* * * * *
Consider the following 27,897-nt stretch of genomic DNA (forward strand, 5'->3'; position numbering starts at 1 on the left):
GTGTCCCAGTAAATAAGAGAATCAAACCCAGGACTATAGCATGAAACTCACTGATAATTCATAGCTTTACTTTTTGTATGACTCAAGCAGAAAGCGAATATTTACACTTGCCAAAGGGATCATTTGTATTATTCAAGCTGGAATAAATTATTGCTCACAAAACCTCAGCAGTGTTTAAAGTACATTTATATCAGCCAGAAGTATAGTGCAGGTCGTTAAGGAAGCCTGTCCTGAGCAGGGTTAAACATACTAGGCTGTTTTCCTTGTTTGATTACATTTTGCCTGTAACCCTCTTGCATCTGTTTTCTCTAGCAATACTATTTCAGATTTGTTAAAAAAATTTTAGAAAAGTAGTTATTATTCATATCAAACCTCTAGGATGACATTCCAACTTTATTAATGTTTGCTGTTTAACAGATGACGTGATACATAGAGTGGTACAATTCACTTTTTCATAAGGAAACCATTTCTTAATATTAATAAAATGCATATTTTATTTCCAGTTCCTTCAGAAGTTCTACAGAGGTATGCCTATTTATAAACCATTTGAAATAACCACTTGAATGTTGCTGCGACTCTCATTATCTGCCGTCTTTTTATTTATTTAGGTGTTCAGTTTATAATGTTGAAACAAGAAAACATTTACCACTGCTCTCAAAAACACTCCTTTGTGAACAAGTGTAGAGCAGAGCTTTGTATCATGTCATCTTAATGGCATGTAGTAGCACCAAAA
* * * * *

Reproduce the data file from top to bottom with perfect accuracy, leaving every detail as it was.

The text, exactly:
Consider the following 27,897-nt stretch of genomic DNA (forward strand, 5'->3'; position numbering starts at 1 on the left):
GTGTCCCAGTAAATAAGAGAATCAAACCCAGGACTATAGCATGAAACTCACTGATAATTCATAGCTTTACTTTTTGTATGACTCAAGCAGAAAGCGAATATTTACACTTGCCAAAGGGATCATTTGTATTATTCAAGCTGGAATAAATTATTGCTCACAAAACCTCAGCAGTGTTTAAAGTACATTTATATCAGCCAGAAGTATAGTGCAGGTCGTTAAGGAAGCCTGTCCTGAGCAGGGTTAAACATACTAGGCTGTTTTCCTTGTTTGATTACATTTTGCCTGTAACCCTCTTGCATCTGTTTTCTCTAGCAATACTATTTCAGATTTGTTAAAAAAATTTTAGAAAAGTAGTTATTATTCATATCAAACCTCTAGGATGACATTCCAACTTTATTAATGTTTGCTGTTTAACAGATGACGTGATACATAGAGTGGTACAATTCACTTTTTCATAAGGAAACCATTTCTTAATATTAATAAAATGCATATTTTATTTCCAGTTCCTTCAGAAGTTCTACAGAGGTATGCCTATTTATAAACCATTTGAAATAACCACTTGAATGTTGCTGCGACTCTCATTATCTGCCGTCTTTTTATTTATTTAGGTGTTCAGTTTATAATGTTGAAACAAGAAAACATTTACCACTGCTCTCAAAAACACTCCTTTGTGAACAAGTGTAGAGCAGAGCTTTGTATCATGTCATCTTAATGGCATGTAGTAGCACCAAAA